Remembering September 11

Note: the above pictures were taken during a family vacation in 2005. Even four years later, as soon as you walk around the corner and see this site of so much devastation and loss...your heart just drops.

I must extend my sympathy to the families of 9/11 that had to relive that tragic day for the seventh year in a row.

There is no doubt in my mind that they relive that day everyday - every time each of those mothers look into the eyes of their baby's that never got to meet their father, every time that the fathers who lost their wife wonder if they're doing things the way it was before, and every time the skyline of New York is shown in a movie or tv series.

But, every year the whole country comes together for a moment of silence, and a day of remembrance. All at once the whole country remembers that loved one - and thousands of others. We all grieve together for a day, hoping to bring comfort and faith to those that grieve everyday.

I have seen a lot of photo stories based around the war since 2002, and I have seen a lot of remarkable and amazing photographs and video taken overseas, and about our soldiers when they come back home. I commend those amazing photographers who were able to risk their lives, to take a picture that will help make it all worth it. That will make everyone else around the world see what's really going on - and to honor those soldiers.

One of my favorite and definitely most memorable assignments was covering troop 3/25 that came home . It was one of the most amazing days of my life, let alone my career. This Ohio troop who made headlines across the country lost 16 soldiers. When the rest of the troop came home - including one remarkable soldier whose brother was one of the 16 who died - it was truly an amazing and very emotional event.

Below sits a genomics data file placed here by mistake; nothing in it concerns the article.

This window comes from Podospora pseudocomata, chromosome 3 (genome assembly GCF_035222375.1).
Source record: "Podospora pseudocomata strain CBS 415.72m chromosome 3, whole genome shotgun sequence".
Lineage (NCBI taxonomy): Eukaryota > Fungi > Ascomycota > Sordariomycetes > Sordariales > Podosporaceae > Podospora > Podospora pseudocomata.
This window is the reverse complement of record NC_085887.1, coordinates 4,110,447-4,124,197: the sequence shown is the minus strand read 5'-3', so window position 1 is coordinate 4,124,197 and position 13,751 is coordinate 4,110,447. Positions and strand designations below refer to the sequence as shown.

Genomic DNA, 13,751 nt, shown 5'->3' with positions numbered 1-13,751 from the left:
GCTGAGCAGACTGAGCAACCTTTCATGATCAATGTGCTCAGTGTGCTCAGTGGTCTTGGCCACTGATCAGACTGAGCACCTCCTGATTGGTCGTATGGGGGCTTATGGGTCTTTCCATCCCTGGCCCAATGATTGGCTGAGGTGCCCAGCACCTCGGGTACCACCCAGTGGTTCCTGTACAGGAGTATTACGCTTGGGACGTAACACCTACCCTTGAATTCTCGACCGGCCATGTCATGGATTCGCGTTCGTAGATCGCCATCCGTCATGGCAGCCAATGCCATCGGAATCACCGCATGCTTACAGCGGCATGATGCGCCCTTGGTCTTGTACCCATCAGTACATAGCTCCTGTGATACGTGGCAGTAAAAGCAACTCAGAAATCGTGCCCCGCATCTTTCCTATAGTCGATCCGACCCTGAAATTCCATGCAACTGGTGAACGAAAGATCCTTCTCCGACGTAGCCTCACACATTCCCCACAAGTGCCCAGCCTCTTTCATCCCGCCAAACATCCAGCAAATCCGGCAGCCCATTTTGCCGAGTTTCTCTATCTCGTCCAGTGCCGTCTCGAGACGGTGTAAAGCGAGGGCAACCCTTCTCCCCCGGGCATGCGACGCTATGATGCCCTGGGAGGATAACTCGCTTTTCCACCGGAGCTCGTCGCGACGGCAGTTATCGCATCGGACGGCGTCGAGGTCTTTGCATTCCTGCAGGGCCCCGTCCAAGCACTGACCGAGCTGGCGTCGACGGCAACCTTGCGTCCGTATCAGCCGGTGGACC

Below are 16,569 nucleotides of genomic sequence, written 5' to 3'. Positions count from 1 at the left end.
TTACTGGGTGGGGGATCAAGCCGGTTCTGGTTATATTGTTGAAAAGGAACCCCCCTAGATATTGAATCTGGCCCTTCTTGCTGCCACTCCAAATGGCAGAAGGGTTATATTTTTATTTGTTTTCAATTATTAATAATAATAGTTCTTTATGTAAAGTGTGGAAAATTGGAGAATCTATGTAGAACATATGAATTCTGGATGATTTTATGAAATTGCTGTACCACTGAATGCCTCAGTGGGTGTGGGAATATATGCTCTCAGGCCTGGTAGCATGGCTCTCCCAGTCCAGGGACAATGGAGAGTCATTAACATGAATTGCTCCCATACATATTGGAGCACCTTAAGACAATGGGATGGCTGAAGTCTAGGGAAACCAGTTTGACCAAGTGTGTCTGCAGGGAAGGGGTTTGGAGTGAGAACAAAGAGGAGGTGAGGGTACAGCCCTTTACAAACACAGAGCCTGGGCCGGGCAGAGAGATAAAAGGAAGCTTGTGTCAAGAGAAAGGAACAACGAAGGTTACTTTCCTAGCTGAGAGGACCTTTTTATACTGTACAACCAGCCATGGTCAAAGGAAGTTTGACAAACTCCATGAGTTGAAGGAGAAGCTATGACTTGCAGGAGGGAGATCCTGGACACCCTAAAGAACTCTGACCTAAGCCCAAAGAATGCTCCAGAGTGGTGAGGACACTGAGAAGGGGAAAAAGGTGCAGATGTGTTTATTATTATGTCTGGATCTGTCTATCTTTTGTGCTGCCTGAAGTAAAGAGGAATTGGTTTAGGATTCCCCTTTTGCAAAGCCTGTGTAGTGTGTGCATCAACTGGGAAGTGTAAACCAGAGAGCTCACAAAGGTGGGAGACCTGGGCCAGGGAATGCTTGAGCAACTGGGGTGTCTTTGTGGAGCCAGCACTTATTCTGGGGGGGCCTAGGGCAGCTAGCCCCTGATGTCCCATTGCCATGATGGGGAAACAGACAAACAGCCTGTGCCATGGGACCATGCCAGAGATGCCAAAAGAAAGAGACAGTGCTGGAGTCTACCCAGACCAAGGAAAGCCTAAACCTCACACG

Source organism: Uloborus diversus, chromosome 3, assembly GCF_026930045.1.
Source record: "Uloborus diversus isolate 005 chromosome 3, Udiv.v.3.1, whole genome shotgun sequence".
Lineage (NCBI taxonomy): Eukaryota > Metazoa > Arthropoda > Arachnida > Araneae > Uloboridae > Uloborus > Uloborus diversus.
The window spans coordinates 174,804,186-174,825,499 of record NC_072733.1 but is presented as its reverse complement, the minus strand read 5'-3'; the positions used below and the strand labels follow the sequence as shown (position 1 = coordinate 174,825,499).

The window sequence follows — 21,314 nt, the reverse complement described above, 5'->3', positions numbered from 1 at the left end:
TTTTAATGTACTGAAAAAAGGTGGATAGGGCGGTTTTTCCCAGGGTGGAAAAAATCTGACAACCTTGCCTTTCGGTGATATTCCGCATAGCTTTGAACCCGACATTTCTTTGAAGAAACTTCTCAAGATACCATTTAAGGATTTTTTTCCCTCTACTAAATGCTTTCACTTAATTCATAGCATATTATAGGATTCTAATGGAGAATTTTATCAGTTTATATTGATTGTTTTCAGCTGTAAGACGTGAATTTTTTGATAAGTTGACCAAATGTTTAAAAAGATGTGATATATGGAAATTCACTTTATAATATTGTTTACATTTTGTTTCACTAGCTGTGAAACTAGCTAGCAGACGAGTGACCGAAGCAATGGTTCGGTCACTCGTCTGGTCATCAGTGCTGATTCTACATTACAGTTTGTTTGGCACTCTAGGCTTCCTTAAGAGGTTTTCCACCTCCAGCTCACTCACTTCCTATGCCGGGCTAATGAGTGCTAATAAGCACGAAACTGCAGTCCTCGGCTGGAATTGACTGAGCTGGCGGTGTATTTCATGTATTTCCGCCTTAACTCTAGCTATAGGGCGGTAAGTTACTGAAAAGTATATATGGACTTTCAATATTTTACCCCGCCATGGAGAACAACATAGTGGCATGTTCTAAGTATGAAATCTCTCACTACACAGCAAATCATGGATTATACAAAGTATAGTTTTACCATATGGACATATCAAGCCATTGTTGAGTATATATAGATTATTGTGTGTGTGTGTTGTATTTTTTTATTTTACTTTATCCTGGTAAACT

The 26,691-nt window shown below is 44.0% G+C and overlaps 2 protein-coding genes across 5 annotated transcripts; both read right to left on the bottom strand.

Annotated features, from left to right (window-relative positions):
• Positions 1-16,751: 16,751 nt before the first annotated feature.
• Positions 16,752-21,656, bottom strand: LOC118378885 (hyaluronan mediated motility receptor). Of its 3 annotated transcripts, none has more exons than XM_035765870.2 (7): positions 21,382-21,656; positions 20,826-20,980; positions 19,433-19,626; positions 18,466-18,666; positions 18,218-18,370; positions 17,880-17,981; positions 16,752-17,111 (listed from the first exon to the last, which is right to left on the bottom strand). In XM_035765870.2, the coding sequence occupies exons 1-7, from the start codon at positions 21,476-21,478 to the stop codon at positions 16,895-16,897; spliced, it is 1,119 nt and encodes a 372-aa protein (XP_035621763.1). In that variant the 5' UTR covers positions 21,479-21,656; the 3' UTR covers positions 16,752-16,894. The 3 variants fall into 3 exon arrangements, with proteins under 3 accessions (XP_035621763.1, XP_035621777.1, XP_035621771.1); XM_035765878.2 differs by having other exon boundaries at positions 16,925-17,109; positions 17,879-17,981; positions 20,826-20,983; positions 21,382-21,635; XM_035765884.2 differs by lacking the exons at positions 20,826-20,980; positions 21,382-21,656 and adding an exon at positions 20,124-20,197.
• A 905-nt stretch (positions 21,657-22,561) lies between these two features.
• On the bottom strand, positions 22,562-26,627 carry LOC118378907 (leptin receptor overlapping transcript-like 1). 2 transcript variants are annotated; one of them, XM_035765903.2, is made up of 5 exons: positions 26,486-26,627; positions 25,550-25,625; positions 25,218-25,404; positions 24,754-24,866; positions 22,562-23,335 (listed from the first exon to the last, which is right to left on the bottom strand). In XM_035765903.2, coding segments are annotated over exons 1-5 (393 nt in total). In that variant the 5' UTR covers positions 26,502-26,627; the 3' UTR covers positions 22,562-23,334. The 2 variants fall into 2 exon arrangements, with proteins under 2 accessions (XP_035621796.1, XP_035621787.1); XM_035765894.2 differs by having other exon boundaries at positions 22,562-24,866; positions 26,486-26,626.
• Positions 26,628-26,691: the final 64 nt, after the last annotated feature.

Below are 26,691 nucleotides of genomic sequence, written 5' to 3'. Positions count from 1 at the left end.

Note: The photographs above were taken by Melissa Gaug and are copy written.

I could only hope that the images I took that day will stay on the refrigerators of those families, for them to look at when their soldier has to go back to war. I hope they were a reminder to everyone that saw them, of how quickly life can change - of how bad and how good it can be.

Take the middle picture for instance, in that picture it shows how good and bad life can be. The woman lost her husband in Iraq; yet he left her a beautiful son, who at only a year old knows how special those army tags are that he grabs onto around his mother's neck. The good also comes in the form of her brother-in-law coming home, from the same troop as her husband, alive and physically well.

Many fathers held their babies for the very first time, such as in the first photograph. Seeing that moment with my own eyes - it's impossible to not want to put them in a bubble and keep them both safe from any future harm, just to preserve that precious moment forever.

This is just an example of what those images taken on 9/11 showed. They were images of how bad life can be. However, when I see the images now of firefighters posing for a picture with their family, seven years later, telling the story of how they survived, and how they saved the lives of others in the process - I am also reminded of how good life can be.

Here is an amazing video from "The Jon Stewart Show" from 9/11:


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